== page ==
How are carriers preparing?
Although the ultimate impact of the rule change is still unclear, one thing is certain: The mandate has put customers in the driver's seat.
Cell phone carriers are spending an estimated $1 billion on new marketing and technology improvements in the hopes that amenities like a free second phone or rollover minutes will set them apart.
One of the first things most carriers did was to improve their own networks,. Dropped calls or the digital "burping" of a bad connection is a for many customers, but that's about to change. Sprint PCS, the nation's fourth largest carrier, is typical of these efforts. It spent $2.1 billion this year to add about 1,700 new base stations to its network.
Perhaps the most daunting task for all carriers involves preparing for an unprecedented number of customer service calls. Convergys, a cell phone industry consultant, expects about 100 million calls will be generated in just 12 weeks. That's about a year's worth of calls.
Verizon Wireless, a spokesman said, has built a service center solely to deal with customers who are switching from other carriers and who want to keep their old phone number. Other carriers haven't gone quite to that extent, only adding additional call center employees.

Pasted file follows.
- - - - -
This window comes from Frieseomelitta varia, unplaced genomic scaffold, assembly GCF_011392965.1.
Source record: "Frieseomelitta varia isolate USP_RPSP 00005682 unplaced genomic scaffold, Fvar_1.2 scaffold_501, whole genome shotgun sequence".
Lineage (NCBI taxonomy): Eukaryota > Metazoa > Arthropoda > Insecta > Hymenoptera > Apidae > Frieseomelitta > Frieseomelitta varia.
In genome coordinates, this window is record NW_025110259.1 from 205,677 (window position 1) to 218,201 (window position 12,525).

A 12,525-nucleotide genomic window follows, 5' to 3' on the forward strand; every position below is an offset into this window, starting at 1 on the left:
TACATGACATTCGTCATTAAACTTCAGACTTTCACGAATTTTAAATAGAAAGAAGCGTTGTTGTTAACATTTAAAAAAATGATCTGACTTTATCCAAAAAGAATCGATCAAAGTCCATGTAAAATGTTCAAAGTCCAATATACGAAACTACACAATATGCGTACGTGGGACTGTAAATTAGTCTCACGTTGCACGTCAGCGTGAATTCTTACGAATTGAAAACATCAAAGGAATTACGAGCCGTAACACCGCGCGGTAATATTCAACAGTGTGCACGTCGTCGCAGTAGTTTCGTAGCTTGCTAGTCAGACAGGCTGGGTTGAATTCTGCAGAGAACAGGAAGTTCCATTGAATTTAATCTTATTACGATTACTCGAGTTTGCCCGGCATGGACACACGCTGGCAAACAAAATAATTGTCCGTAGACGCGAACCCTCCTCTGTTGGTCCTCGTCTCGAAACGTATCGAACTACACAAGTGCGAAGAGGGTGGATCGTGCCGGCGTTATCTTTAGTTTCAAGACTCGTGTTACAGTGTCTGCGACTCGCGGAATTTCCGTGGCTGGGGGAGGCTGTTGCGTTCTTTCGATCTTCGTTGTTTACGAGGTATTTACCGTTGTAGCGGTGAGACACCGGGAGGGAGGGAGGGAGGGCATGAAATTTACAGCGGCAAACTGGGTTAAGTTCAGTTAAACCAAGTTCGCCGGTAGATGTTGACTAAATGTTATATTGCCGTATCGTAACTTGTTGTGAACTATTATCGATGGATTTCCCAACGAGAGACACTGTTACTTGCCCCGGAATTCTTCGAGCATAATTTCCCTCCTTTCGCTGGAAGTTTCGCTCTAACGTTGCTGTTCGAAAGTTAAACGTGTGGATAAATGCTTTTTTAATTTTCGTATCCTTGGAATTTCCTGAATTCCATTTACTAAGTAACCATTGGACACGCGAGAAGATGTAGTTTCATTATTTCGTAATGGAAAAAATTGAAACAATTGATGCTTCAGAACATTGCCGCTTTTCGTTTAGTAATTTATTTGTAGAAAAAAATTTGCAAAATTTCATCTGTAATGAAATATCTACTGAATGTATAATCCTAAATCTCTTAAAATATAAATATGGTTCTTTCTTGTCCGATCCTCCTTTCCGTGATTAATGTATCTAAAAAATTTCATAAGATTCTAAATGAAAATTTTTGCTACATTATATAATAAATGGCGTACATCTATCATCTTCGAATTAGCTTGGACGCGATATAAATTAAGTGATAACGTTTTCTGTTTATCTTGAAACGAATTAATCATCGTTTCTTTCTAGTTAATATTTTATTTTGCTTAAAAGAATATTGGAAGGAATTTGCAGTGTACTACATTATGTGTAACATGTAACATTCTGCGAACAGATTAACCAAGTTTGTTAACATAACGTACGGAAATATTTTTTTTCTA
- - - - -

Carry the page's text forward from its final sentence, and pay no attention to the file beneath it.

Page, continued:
While consumers are enjoying a new round of courtship, the needle has swung even more so in favor of business consumers, according to Telwares' DeLorenzo.
Telwares makes most of its money negotiating cell phone service contracts for large corporations. In the past, companies faced a huge expense when changing carriers and tended to stay with their old provider. Now, companies are trying to take advantage of the hyper-competitive atmosphere by issuing "requests for proposals" (RFPs) for cell phone services.
"When we'd renegotiate in the past, maybe we'd get a 10 percent savings," he adds. "But if you put out an RFP, you can save 25 percent."
Perfect storm, part II, on the way
Once the dust clears on local number portability, carriers could face an even bigger issue: The FCC is expected to soon announce whether it will require landline phone companies to let their defecting customers keep their old phone numbers when switching to cell phone service providers.
Much of the potential impact is unknown, given that the FCC has only hinted that it will take up the matter next year. Scott Delacourt, chief of staff of the FCC's wireless telecommunications bureau, recently suggested that the agency will "further clarify" the issue before Nov. 24. Most analysts believe number portability for fixed lines could generate even more churn, especially among the growing number of U.S. residents that are choosing cell phones as their only phone.
Both landline and cell phone companies are expected to be hit hard among their most important customers--those under age 25.
This market segment represents a majority of the 10 percent of U.S. dialers who use only a cell phone, Delacourt said. Because of that, a landline telephone number isn't as crucial as it is for older customers.
"Wireless LNP will be chaotic," Delacourt said, "but wireline to wireless portability will likely have an even greater impact."